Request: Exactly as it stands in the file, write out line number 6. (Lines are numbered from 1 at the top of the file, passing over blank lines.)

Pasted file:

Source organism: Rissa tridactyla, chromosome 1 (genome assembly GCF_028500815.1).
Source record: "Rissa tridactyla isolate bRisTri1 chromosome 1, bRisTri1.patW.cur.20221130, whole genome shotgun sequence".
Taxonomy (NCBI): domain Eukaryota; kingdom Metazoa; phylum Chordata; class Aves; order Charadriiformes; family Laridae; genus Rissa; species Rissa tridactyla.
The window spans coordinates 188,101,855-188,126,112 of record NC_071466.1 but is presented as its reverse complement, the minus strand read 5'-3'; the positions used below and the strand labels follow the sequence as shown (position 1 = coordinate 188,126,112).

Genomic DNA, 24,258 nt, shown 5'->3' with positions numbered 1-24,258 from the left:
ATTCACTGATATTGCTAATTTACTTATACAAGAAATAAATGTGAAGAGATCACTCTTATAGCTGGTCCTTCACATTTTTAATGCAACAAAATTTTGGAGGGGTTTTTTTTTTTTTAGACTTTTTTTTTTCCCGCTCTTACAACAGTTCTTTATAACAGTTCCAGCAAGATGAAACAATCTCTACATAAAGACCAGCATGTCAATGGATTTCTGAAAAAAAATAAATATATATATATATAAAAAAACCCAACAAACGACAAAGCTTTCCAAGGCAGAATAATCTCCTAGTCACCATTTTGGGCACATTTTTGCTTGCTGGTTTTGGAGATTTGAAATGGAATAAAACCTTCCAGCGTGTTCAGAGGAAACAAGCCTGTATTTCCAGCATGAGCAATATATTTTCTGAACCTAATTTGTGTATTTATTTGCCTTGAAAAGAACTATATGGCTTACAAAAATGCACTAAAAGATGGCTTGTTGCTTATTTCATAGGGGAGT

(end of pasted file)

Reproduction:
ATTCACTGATATTGCTAATTTACTTATACAAGAAATAAATGTGAAGAGATCACTCTTATAGCTGGTCCTTCACATTTTTAATGCAACAAAATTTTGGAGGGGTTTTTTTTTTTTTAGACTTTTTTTTTTCCCGCTCTTACAACAGTTCTTTATAACAGTTCCAGCAAGATGAAACAATCTCTACATAAAGACCAGCATGTCAATGGATTTCTGAAAAAAAATAAATATATATATATATAAAAAAACCCAACAAACGACAAAGCTTTCCAAGGCAGAATAATCTCCTAGTCACCATTTTGGGCACATTTTTGCTTGCTGGTTTTGGAGATTTGAAATGGAATAAAACCTTCCAGCGTGTTCAGAGGAAACAAGCCTGTATTTCCAGCATGAGCAATATATTTTCTGAACCTAATTTGTGTATTTATTTGCCTTGAAAAGAACTATATGGCTTACAAAAATGCACTAAAAGATGGCTTGTTGCTTATTTCATAGGGGAGT